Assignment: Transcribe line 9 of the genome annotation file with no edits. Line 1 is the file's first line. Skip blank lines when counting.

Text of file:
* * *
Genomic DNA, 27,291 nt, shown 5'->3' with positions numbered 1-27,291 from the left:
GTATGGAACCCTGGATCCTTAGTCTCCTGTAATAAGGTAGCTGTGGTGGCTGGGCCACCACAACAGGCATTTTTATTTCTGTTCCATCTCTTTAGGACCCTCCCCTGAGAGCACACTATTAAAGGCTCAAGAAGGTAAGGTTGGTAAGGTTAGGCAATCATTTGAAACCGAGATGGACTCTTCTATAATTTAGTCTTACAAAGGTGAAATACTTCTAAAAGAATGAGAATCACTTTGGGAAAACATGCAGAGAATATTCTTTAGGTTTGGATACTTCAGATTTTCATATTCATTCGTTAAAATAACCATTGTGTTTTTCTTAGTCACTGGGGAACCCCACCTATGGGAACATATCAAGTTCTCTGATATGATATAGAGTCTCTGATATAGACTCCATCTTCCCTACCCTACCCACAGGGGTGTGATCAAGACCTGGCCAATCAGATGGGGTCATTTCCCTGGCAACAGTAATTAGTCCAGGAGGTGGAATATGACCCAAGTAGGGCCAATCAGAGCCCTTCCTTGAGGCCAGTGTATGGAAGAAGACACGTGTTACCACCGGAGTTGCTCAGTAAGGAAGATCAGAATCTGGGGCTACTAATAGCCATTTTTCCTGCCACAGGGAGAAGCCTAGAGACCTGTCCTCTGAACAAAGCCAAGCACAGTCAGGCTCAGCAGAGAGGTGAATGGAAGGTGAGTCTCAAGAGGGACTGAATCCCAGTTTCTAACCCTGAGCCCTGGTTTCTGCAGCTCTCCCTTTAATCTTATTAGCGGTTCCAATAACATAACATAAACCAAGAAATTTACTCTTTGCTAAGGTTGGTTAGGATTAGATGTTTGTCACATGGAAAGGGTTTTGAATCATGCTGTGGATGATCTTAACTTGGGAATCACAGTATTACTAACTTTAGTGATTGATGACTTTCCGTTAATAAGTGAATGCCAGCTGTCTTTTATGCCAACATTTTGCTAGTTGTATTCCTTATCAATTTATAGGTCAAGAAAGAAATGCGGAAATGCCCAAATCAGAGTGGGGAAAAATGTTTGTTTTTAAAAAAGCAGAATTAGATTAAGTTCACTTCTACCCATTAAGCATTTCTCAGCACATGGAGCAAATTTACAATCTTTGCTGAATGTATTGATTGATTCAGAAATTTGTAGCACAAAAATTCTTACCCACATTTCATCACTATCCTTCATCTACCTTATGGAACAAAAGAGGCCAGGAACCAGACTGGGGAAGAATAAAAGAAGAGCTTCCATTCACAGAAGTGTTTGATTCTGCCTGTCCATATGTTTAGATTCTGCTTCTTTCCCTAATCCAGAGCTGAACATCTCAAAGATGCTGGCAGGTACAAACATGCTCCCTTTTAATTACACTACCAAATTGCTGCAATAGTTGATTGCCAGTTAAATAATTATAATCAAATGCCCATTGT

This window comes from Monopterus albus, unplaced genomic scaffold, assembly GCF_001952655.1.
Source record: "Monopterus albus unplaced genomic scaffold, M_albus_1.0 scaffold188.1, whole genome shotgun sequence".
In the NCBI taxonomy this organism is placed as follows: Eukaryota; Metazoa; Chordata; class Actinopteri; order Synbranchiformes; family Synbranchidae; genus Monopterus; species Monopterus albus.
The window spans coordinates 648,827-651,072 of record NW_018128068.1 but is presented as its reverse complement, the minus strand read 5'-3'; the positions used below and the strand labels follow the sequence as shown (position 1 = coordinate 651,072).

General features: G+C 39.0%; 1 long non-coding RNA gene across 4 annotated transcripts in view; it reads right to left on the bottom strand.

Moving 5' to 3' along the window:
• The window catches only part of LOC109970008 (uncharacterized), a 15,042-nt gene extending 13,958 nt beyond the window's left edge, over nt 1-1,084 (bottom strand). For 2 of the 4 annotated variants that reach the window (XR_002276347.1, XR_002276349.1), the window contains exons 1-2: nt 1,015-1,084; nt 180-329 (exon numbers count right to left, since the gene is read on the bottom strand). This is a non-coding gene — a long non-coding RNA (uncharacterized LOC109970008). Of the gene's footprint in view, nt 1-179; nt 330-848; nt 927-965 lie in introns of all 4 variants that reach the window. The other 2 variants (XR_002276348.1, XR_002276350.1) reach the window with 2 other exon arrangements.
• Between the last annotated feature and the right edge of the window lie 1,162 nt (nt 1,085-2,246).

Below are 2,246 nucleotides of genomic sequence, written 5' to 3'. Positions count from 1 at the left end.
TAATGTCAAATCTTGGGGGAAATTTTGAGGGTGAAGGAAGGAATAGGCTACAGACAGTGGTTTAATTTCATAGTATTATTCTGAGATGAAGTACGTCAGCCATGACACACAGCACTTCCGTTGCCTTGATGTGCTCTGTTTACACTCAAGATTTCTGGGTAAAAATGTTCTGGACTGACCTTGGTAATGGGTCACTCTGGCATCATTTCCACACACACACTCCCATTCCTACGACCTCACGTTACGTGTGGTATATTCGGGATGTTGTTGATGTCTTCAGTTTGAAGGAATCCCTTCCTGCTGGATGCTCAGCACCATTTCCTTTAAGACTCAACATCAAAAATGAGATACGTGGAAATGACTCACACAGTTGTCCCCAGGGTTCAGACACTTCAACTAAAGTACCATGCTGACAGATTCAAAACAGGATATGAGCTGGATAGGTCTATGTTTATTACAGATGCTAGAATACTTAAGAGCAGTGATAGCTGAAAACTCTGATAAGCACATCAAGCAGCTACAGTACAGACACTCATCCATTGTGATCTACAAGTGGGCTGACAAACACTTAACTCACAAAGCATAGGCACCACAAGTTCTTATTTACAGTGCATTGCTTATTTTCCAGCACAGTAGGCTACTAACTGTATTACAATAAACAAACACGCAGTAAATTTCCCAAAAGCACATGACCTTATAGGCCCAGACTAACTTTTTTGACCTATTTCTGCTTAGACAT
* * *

• The window catches only part of LOC109970008 (uncharacterized), a 15,042-nt gene extending 13,958 nt beyond the window's left edge, over nt 1-1,084 (bottom strand). For 2 of the 4 annotated variants that reach the window (XR_002276347.1, XR_002276349.1), the window contains exons 1-2: nt 1,015-1,084; nt 180-329 (exon numbers count right to left, since the gene is read on the bottom strand). This is a non-coding gene — a long non-coding RNA (uncharacterized LOC109970008). Of the gene's footprint in view, nt 1-179; nt 330-848; nt 927-965 lie in introns of all 4 variants that reach the window. The other 2 variants (XR_002276348.1, XR_002276350.1) reach the window with 2 other exon arrangements.